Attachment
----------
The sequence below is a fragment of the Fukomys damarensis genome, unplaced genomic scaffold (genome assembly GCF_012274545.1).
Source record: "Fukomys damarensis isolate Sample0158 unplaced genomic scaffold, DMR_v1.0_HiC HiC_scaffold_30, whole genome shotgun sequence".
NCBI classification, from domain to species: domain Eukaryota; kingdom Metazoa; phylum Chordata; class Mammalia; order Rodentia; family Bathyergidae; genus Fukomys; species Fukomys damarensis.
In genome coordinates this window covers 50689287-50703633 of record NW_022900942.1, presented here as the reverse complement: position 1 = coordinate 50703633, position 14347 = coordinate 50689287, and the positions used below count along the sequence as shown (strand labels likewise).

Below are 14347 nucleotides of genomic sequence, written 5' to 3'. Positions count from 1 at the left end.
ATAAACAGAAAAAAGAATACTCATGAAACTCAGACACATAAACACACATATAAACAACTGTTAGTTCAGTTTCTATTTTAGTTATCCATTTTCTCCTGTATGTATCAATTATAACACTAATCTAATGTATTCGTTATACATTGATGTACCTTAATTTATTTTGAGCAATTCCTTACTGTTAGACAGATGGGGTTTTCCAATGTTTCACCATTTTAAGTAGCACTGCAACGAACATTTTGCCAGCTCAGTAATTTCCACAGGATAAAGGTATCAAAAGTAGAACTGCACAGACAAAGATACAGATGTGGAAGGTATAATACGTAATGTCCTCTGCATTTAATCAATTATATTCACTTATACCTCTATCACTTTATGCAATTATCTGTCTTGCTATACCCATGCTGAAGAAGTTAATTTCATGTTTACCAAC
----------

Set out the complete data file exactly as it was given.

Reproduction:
The sequence below is a fragment of the Fukomys damarensis genome, unplaced genomic scaffold (genome assembly GCF_012274545.1).
Source record: "Fukomys damarensis isolate Sample0158 unplaced genomic scaffold, DMR_v1.0_HiC HiC_scaffold_30, whole genome shotgun sequence".
NCBI classification, from domain to species: domain Eukaryota; kingdom Metazoa; phylum Chordata; class Mammalia; order Rodentia; family Bathyergidae; genus Fukomys; species Fukomys damarensis.
In genome coordinates this window covers 50689287-50703633 of record NW_022900942.1, presented here as the reverse complement: position 1 = coordinate 50703633, position 14347 = coordinate 50689287, and the positions used below count along the sequence as shown (strand labels likewise).

Below are 14347 nucleotides of genomic sequence, written 5' to 3'. Positions count from 1 at the left end.
ATAAACAGAAAAAAGAATACTCATGAAACTCAGACACATAAACACACATATAAACAACTGTTAGTTCAGTTTCTATTTTAGTTATCCATTTTCTCCTGTATGTATCAATTATAACACTAATCTAATGTATTCGTTATACATTGATGTACCTTAATTTATTTTGAGCAATTCCTTACTGTTAGACAGATGGGGTTTTCCAATGTTTCACCATTTTAAGTAGCACTGCAACGAACATTTTGCCAGCTCAGTAATTTCCACAGGATAAAGGTATCAAAAGTAGAACTGCACAGACAAAGATACAGATGTGGAAGGTATAATACGTAATGTCCTCTGCATTTAATCAATTATATTCACTTATACCTCTATCACTTTATGCAATTATCTGTCTTGCTATACCCATGCTGAAGAAGTTAATTTCATGTTTACCAAC